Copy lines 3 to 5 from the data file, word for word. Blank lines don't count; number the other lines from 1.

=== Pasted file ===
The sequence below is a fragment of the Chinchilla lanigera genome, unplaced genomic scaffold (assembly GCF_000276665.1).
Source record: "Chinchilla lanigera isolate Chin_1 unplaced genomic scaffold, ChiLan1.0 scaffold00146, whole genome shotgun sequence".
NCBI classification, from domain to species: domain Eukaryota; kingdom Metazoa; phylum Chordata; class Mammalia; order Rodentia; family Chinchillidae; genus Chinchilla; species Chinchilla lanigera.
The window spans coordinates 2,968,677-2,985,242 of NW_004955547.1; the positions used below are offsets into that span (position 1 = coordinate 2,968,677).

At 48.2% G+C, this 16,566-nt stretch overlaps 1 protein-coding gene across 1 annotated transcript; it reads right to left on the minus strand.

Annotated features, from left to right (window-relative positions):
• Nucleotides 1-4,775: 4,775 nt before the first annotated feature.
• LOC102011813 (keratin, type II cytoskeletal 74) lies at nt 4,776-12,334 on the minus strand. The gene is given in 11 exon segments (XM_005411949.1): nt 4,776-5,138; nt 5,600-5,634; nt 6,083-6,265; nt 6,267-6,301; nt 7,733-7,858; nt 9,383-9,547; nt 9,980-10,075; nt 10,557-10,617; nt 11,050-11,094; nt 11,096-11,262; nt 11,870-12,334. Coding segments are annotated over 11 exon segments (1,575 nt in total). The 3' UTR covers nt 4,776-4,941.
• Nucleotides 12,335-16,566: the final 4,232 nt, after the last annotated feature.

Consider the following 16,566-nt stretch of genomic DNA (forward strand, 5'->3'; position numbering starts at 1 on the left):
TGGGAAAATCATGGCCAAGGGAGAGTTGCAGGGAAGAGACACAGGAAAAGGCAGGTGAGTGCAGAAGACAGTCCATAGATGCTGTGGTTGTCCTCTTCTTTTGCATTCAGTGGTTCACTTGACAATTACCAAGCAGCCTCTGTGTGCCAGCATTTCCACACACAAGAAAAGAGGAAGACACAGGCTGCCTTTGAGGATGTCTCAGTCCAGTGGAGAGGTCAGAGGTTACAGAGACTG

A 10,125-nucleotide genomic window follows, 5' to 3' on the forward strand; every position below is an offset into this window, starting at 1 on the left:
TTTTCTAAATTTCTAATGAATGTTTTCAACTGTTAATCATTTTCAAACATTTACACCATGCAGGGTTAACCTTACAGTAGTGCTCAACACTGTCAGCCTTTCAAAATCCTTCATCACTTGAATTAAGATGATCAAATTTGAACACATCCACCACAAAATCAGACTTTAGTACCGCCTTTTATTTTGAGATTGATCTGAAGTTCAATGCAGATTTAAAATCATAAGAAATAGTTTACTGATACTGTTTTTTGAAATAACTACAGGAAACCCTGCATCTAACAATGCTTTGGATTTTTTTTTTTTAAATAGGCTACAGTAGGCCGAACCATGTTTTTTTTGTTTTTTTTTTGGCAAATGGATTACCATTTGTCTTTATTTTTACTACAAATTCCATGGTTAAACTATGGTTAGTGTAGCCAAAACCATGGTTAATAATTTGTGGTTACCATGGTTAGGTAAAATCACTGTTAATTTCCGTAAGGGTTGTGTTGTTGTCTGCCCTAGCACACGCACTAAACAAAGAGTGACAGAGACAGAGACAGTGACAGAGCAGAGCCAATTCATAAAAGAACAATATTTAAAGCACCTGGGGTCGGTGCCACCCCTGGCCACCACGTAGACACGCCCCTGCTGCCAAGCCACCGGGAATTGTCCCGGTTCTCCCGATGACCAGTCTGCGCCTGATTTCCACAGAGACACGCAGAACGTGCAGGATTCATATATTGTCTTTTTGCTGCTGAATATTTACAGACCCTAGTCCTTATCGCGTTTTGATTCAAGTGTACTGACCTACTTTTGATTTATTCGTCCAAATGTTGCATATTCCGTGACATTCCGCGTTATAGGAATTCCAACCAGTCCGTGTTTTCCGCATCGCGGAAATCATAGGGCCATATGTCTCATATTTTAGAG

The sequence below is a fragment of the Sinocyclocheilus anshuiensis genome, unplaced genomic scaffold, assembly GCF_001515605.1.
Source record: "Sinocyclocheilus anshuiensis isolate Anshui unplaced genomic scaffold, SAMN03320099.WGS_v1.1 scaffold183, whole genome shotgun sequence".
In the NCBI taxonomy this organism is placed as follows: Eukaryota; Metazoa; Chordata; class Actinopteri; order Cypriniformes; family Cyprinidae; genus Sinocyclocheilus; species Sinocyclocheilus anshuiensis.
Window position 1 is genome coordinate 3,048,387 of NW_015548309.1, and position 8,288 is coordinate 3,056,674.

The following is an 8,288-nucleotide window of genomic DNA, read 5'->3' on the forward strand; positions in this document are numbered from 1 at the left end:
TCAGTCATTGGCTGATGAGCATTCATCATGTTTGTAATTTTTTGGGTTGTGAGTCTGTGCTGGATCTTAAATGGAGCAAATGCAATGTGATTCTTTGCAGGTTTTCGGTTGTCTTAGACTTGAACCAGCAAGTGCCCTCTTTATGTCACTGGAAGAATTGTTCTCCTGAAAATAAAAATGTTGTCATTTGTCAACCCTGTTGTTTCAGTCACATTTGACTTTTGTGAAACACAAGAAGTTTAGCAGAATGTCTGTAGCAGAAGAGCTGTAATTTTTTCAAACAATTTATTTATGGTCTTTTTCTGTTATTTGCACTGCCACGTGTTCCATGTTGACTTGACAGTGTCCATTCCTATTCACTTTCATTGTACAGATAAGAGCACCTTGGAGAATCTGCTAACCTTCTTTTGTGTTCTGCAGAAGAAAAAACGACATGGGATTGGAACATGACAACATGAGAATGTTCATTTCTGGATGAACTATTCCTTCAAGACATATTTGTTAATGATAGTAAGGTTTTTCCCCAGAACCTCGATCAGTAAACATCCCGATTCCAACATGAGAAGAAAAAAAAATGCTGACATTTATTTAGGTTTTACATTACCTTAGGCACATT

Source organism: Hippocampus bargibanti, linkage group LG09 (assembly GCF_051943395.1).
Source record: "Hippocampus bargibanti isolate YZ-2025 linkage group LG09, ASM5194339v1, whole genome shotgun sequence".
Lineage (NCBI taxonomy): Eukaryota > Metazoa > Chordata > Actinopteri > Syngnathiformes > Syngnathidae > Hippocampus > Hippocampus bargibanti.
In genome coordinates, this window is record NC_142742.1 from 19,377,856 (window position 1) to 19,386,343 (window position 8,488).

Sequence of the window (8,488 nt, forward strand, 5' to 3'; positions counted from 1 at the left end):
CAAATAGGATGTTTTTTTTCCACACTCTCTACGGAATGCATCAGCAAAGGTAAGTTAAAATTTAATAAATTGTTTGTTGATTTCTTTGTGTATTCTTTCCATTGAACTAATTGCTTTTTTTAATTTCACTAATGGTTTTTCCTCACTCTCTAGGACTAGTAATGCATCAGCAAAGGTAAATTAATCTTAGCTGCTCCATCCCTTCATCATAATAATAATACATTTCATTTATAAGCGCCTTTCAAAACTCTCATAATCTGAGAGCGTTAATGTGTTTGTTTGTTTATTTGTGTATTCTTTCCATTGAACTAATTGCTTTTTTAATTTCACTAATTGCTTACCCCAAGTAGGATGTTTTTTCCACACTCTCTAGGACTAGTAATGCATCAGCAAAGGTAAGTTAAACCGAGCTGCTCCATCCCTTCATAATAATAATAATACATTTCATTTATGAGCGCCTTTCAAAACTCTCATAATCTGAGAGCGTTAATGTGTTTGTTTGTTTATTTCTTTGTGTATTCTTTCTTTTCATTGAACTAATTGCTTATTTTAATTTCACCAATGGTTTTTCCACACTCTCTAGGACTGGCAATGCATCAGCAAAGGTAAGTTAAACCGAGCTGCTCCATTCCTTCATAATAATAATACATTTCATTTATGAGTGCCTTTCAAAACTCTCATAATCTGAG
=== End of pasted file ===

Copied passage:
NCBI classification, from domain to species: domain Eukaryota; kingdom Metazoa; phylum Chordata; class Mammalia; order Rodentia; family Chinchillidae; genus Chinchilla; species Chinchilla lanigera.
The window spans coordinates 2,968,677-2,985,242 of NW_004955547.1; the positions used below are offsets into that span (position 1 = coordinate 2,968,677).

At 48.2% G+C, this 16,566-nt stretch overlaps 1 protein-coding gene across 1 annotated transcript; it reads right to left on the minus strand.